Have you ever asked your server or bartender to come back in a few minutes to take your order because you couldn’t make up your mind? You had your mind on 2-4 items but maybe they were too similar and you were worried about making the wrong choice and not being completely happy? Maybe you haven’t even made it through the menu yet, despite spending ample time looking through it. It turns out this cognitive process has less to do with you and everything to do with something called over choice or choice overload.
Restaurants trying to provide their guests with options to accommodate everyone tends to more times than not, induce fear of choosing the wrong item, costing their staff time and making the guest feel an uncomfortable pressure. This isn’t in the best interest for anyone involved. The longer it takes a guest to order the longer your turnaround on a table will be, disallowing you to maximize the number of customers you can have in a day and preventing your staff from making more tips than they otherwise could.
Let’s investigate some of these choice overload causations and the remedies to improve your menu selection and your guests experience.
Having access to too many choices actually results in making decisions more difficult and less satisfying. In fact, if too many options are presented, people might even avoid making a decision altogether. As a bartender or server we’ve all been there all to often, a guest that isn’t too sure what they want and would like you to come back in a few minutes, when you return they still are not sure and they feel kind of bad because they realize they are holding you up and perhaps the entire table’s order. We want our guests to be relaxed and enjoying themselves and our products, not having the psychological stress and worry about ordering something they aren’t sure of.
A growing body of experimental literature suggests that human choices are enormously conditioned by menu design. In principle, consumers are better off whenever their options set is expanded, but too many options can induce a consumer to be highly prone to customary options (status quo bias) or default options (default bias), even when superior alternatives are available.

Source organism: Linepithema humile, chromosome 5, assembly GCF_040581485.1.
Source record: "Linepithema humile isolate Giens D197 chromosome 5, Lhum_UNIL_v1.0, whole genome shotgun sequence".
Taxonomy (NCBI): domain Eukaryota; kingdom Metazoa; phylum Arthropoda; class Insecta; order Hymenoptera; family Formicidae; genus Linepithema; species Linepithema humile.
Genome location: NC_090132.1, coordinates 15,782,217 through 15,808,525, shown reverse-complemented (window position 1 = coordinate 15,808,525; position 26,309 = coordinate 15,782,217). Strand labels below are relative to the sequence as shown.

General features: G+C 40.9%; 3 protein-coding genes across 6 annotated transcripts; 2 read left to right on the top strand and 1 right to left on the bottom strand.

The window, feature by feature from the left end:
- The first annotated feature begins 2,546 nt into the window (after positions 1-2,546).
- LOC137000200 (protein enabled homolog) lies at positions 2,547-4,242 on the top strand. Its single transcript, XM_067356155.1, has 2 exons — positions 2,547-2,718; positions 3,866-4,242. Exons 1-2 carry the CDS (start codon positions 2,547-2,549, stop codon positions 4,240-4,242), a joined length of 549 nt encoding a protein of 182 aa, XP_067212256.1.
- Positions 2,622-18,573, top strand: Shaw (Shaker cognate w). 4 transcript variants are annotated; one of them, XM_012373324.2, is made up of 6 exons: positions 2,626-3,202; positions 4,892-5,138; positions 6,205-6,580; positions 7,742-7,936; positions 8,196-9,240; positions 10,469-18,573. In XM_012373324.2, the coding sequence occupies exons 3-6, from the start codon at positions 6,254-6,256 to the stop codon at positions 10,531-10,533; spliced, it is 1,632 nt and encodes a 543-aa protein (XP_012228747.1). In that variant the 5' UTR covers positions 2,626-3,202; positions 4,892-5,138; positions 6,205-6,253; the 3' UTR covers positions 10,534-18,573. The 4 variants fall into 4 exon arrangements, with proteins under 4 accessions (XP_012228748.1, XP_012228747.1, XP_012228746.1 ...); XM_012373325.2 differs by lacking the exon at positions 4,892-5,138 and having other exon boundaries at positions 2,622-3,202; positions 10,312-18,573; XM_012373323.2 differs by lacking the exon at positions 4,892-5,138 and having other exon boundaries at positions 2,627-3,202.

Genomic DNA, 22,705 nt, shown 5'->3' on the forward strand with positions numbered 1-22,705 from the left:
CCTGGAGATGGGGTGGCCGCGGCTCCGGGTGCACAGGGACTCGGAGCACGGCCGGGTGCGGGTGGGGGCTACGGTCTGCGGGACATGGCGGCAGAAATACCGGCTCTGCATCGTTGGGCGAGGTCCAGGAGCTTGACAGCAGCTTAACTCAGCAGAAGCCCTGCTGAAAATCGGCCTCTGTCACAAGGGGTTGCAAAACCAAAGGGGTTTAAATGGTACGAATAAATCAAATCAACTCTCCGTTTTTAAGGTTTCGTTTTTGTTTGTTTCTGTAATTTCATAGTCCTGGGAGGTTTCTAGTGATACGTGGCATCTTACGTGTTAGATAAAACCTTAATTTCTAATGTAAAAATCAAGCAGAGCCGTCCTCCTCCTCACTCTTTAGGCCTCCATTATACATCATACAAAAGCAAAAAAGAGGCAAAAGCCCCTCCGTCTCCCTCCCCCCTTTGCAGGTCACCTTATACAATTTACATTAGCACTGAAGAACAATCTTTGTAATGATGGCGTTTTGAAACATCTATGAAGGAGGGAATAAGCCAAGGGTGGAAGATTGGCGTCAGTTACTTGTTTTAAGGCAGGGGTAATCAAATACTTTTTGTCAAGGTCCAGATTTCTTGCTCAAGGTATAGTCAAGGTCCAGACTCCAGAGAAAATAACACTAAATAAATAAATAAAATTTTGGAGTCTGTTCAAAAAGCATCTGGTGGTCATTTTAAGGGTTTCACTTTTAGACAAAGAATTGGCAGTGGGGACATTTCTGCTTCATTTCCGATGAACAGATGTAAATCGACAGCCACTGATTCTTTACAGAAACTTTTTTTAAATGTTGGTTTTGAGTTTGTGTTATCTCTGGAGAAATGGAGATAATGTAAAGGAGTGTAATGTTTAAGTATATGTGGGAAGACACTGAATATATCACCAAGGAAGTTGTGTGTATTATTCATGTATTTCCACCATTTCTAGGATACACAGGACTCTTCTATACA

If you give people more options to choose from, it takes them longer to make a choice, and that feels burdensome or frustrating. Your guests are there for a nice time, perhaps to escape the busyness and thinking of their normal grind. Handing them a menu that burdens them with too many choices is counter to your objective, a great experience.
“Most typically, decision makers regard flexibility as a highly desirable feature and therefore tend to appreciate menus including several distinct options: to that extent, the diversity of available alternatives is a key requirement for menus. On the other hand, several works in the behavioral and experimental economics literature suggest that the human ability to manage a diversity of options is definitely bounded. Indeed, in the face of abundant options, the observed behavior of decision makers seem to disconfirm the common assumption that the more choices they have, the better off they are. On the contrary, as agents face a great variety of plans or goods (too much choice), they tend to regard as a burden the task of identifying an optimal choice. In fact, there is growing evidence that people can easily experience difficulties in managing complex choices. Under those circumstances, decision makers experience conflict and tend to defer decisions and to search for new alternatives, choose the default option or simply opt not to choose [1,2,3].